Doctor Who: The Moffat Scripts – DEEP BREATH

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Dr. Moo looks at the children's menu.


We begin with a big dinosaur in the Thames next to Big Ben. Big effects shot to launch the series? Check! Now on we go; here, have a new Doctor and new title sequence. Have the Poternaster Gang back for more hi-jinks and escapades and an oh-so-unsubtle ham-fisted reference to the then-upcoming same-sex marriage vote in parliament. Have Clara, someone familiar with every Doctor, somehow struggling with the concept of regeneration...

Actually that last one is totally called for. Not for Clara but for the fans and the mainstream media! Clara is our surrogate so when she gets it from Vastra for judging the Doctor to be eternally youthful it’s really a put-down directed at the audience members who complained he was too old after young men Smith and Tennant. Even though at that time 73 year old John Hurt had played the part less than a year ago. How fickle some people are! Matt Smith’s final scene cameo appearance encouraging Clara to accept the new guy is more of the same but it totally worked so I can’t complain.

Then, as if to prove further that he’s still the same man, we find out the villains of the piece are clockwork droids from Tennant story The Girl in the Fireplace. Moffat puts them to good use here, and while the former story is the better of these two I think they feel like scarier villains this time around. Scary had been missing from the latter day Smith era so when Capaldi came on the scene the return to scariness was a welcome change.

And scary is the right word! This is “behind the sofa” stuff at times. The scenes where Clara and the Doctor go to the restaurant where they are the menu is unsettling, and then the subsequent moment when the Doctor leaves Clara to her own devices underground surrounded by the droids, where even her own breath can give her away to them, only goes and trumps it.


Oh yes, the 12th Doctor is a hard-arse all right! He can handle himself in a fight and can go investigate mysterious goings on, and no matter how hard you try to contain him he will find a way out. Vastra tried it – the Doctor ended up riding a horse through London and then stole a coat from a homeless man (played by Mr Elisabeth Sladen, trivia fans). You see his suspiciously familiar face with the eyebrows and the cross expression and try to figure out what’s going on inside it, but you can’t. He’s a totally unpredictable man this time and that’s a good thing. The Doctor is an alien and Peter Capaldi proves it.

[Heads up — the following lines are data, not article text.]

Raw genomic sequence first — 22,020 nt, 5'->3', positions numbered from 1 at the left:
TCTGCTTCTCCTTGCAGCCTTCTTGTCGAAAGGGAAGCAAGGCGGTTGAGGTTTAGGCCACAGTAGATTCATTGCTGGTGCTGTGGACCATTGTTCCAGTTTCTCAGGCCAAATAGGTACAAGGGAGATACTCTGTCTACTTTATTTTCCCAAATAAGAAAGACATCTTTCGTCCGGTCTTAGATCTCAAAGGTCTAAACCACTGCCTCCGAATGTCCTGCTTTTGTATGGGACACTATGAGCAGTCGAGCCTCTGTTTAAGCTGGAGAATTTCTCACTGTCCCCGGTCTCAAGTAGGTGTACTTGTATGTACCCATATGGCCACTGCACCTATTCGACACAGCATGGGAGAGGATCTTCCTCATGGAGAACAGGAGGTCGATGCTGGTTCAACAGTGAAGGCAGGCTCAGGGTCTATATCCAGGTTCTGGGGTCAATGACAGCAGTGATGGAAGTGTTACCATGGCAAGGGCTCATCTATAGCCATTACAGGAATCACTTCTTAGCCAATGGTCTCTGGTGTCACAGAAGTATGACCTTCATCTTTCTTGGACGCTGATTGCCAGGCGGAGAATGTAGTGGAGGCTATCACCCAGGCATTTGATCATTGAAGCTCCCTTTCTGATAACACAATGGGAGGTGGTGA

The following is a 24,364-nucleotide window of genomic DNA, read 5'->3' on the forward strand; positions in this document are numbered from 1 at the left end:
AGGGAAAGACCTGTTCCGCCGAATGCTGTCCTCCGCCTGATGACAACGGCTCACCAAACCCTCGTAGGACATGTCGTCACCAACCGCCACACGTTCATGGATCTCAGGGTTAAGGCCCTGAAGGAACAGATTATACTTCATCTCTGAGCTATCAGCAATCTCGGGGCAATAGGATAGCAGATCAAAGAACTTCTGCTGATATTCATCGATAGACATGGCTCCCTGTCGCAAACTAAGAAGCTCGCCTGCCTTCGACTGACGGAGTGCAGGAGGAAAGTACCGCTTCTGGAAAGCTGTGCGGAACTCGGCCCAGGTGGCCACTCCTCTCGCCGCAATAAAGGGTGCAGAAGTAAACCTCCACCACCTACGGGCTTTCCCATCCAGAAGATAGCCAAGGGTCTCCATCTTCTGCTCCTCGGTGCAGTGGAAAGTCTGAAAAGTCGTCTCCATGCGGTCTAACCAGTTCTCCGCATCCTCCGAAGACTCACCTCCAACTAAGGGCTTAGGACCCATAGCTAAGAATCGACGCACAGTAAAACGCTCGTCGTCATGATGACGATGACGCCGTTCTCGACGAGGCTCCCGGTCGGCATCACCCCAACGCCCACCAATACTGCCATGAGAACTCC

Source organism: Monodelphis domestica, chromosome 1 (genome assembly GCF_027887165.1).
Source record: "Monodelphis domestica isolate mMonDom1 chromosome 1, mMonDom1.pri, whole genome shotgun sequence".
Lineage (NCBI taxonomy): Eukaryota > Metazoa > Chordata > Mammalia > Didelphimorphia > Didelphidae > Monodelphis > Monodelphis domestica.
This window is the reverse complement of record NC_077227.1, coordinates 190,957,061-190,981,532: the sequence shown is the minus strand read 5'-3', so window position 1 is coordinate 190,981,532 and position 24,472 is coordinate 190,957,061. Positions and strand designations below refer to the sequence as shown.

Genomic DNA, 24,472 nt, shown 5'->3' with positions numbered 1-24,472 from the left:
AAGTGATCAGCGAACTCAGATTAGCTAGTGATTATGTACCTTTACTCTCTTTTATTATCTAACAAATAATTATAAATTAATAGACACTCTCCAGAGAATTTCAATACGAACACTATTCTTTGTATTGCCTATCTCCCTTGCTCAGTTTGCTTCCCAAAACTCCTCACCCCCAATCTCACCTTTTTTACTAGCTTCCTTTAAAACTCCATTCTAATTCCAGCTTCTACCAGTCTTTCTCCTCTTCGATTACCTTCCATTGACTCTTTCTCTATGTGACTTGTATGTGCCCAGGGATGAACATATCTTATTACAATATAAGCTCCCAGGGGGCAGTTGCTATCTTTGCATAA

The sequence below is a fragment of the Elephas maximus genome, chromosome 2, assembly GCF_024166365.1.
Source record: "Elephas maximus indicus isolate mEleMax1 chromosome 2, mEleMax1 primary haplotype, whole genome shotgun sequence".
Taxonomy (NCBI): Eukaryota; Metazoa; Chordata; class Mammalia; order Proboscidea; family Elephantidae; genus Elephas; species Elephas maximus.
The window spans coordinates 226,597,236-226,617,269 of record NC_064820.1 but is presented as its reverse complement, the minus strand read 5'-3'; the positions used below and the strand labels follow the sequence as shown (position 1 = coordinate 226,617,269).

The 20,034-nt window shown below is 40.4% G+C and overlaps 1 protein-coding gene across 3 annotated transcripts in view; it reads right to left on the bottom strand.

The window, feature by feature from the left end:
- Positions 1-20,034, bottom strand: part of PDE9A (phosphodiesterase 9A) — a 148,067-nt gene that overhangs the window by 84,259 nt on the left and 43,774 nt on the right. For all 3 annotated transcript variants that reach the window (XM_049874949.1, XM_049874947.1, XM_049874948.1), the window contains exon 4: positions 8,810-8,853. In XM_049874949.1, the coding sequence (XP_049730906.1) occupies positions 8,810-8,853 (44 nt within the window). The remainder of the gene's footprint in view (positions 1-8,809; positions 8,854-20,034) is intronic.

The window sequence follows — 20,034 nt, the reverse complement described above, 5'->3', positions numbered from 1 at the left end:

And perhaps never more than in his final confrontation with the Half-Face Man. He pours the droid a drink and than tells him “I’ve got the horrible feeling I’m going to have to kill you” and when he says it you don’t question it. He isn’t boasting or declaring victory. He’s simply done trying to reason with unreasonable people. Long gone is the man who never would. We don’t see if he convinced the Half-Face Man to jump or if he pushed him – we can make a pretty good guess but the answer may prove uncomfortable.


And then out of nowhere comes the ending. Missy is demented from the word go and makes no lie about some dubiously romantic connection to the Doctor – the good ship Doctor/Master has set sail! – and though it’s a tonally jarring scene after the gritty and dark episode that precedes it, I think that’s the point. This is supposed to be a What The Hell Was That moment, and it certainly is so you’ll find no complaint from me. This is a moment that’s supposed to generate post-episode discussion and debate and it succeeded in dividing people into two camps: “Missy is short for Mistress so she’s the Master” said most of us, “Moffat wouldn’t dare” said others, “That’s far two obvious” they added. Funny how things worked out there, I’ll go into that when we get to Dark Water/Death in Heaven in a few weeks.

Overall then Deep Breath is a successful debut for the 12th Doctor. It establishes with relative ease what the new Doctor will be like and what Peter Capaldi can bring to the table whilst also telling a decent story in its own right with scary moments and a strong role for the companion. I can’t really find much fault with it. It’s not Spearhead From Space or The Eleventh Hour but it’s a darn-sight better than all the other debut stories through the years and I am in no doubt that it will hold up well. One of Steven Moffat’s best works.

When he's not obsessing about Doctor Who whilst having I Am The Doctor play in his head, Dr. Moo can usually be found reading up on the latest in Quantum Physics. As you do when you're a physicist.

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